A: All telecommunications providers must comply with all current and new rules by decree. Even Advanced Info Service PLC (AIS) has toed the line. (AIS is notable for their stakeholders which include Shin Corp., a company founded by the brother of deposed Prime Minister Yingluck Shinawatra, and SingTel, the largest telecommunications provider in Singapore.)

Q: What about print media? What's happening with the newspapers?
A: Executives from print media companies have been summoned for a meeting and have been issued with strict guidelines on what is considered acceptable for dissemination. For example, they have been ordered to publish anything that provokes either side of the political divide, they are also not allowed to speak out against the coup, junta, or monarchy.

As the army has assumed control of all administrative bodies of the government as well as the media, they can now decide what is aired and what is kept covered up. So far, they have only allowed the dissemination of pro-coup and reform material from both genuine supporters and staged public relations events from the army's own communications and press.

Q: How do you think western companies such as Google or Facebook will react to the junta ordering the removal of online articles?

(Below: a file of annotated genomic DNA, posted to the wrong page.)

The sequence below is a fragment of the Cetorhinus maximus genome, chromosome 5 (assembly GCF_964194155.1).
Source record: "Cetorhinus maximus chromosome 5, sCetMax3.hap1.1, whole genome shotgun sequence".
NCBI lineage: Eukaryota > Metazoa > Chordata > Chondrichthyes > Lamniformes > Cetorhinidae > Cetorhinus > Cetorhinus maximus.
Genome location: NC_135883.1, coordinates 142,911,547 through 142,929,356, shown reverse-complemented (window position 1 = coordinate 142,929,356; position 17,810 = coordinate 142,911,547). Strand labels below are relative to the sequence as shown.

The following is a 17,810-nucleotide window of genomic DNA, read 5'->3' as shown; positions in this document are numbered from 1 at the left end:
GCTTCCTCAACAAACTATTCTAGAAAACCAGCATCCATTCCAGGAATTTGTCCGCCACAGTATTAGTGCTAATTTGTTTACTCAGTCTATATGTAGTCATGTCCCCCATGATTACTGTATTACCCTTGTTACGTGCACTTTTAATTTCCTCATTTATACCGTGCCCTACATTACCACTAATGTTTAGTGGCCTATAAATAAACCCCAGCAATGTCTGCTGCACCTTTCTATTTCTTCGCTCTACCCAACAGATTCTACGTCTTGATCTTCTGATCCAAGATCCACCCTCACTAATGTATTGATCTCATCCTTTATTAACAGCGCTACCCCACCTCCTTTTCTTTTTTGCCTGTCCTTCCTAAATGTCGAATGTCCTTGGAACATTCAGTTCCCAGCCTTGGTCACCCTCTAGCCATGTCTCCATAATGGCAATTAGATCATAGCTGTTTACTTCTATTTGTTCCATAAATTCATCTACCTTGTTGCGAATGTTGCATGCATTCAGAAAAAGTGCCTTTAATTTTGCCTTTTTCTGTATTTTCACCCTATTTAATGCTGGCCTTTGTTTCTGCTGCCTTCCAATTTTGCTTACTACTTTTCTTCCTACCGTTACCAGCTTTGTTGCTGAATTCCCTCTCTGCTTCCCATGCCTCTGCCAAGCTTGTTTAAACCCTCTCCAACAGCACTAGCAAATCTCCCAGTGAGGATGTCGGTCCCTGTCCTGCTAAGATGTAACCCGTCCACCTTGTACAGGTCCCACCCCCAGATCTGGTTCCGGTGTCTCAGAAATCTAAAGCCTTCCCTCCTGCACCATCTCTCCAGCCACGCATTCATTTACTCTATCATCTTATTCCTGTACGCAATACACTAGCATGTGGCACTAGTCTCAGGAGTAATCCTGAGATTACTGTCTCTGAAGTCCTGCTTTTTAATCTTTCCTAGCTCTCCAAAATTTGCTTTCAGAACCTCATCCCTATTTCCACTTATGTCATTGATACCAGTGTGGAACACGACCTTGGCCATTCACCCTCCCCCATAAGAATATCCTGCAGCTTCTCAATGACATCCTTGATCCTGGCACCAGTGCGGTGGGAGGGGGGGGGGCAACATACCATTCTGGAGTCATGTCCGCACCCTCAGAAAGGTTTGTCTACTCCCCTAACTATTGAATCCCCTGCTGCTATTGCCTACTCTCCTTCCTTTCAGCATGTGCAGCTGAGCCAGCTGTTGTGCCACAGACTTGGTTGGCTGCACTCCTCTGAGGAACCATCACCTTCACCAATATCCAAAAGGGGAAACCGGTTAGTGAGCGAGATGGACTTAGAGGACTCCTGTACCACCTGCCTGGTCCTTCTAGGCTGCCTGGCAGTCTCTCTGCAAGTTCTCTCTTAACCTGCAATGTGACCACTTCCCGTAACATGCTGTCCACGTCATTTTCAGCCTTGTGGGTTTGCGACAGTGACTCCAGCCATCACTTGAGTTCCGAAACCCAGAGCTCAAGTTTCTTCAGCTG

A: The military junta has officially announced that they would try to request that certain material be removed from popular services like Google, YouTube, Facebook and Twitter. They also want picture sharing services such as Instagram be made inaccessible. As YouTube had complied in the past with civilian government requests, it is possible that they would continue to comply with requests to block anything deemed "illegal" by the current junta.

Q: Has there been any action taken against academics, journalists and other citizens not involved with the previous government?
A: Aside from media blackouts and censorship, academics and almost anyone else showing the capability of producing dissenting content are being summoned by the junta. They have even reached out to Thai nationals residing in foreign countries to demand that they "report in" to the junta. Not only is information access curtailed but so is the production of dissenting content -- these content producers are intimidated to silence. This is no longer just censorship, but more than that.